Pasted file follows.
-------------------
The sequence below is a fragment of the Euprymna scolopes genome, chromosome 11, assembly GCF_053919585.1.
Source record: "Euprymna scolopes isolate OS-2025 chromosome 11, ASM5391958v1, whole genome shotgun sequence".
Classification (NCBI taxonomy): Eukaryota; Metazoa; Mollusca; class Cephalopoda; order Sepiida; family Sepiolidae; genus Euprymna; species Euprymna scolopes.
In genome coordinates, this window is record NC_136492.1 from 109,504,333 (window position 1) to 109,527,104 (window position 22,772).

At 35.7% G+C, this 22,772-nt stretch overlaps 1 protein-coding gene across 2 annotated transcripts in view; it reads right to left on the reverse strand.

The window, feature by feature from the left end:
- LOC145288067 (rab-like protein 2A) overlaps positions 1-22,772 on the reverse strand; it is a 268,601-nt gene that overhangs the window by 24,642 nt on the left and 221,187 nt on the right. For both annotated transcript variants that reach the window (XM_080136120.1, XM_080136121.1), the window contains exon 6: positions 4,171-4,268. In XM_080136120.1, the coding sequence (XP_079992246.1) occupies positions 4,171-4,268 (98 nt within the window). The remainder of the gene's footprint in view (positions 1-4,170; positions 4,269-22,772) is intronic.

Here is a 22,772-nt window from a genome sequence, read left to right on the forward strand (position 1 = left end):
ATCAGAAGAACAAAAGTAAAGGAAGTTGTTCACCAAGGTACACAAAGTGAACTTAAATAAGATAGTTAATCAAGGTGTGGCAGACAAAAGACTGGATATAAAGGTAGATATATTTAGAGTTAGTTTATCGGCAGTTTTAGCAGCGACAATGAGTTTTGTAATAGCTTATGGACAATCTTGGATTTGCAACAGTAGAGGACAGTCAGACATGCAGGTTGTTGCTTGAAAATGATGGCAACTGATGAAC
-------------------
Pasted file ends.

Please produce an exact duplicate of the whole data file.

The sequence below is a fragment of the Euprymna scolopes genome, chromosome 11, assembly GCF_053919585.1.
Source record: "Euprymna scolopes isolate OS-2025 chromosome 11, ASM5391958v1, whole genome shotgun sequence".
Classification (NCBI taxonomy): Eukaryota; Metazoa; Mollusca; class Cephalopoda; order Sepiida; family Sepiolidae; genus Euprymna; species Euprymna scolopes.
In genome coordinates, this window is record NC_136492.1 from 109,504,333 (window position 1) to 109,527,104 (window position 22,772).

At 35.7% G+C, this 22,772-nt stretch overlaps 1 protein-coding gene across 2 annotated transcripts in view; it reads right to left on the reverse strand.

The window, feature by feature from the left end:
- LOC145288067 (rab-like protein 2A) overlaps positions 1-22,772 on the reverse strand; it is a 268,601-nt gene that overhangs the window by 24,642 nt on the left and 221,187 nt on the right. For both annotated transcript variants that reach the window (XM_080136120.1, XM_080136121.1), the window contains exon 6: positions 4,171-4,268. In XM_080136120.1, the coding sequence (XP_079992246.1) occupies positions 4,171-4,268 (98 nt within the window). The remainder of the gene's footprint in view (positions 1-4,170; positions 4,269-22,772) is intronic.

Here is a 22,772-nt window from a genome sequence, read left to right on the forward strand (position 1 = left end):
ATCAGAAGAACAAAAGTAAAGGAAGTTGTTCACCAAGGTACACAAAGTGAACTTAAATAAGATAGTTAATCAAGGTGTGGCAGACAAAAGACTGGATATAAAGGTAGATATATTTAGAGTTAGTTTATCGGCAGTTTTAGCAGCGACAATGAGTTTTGTAATAGCTTATGGACAATCTTGGATTTGCAACAGTAGAGGACAGTCAGACATGCAGGTTGTTGCTTGAAAATGATGGCAACTGATGAAC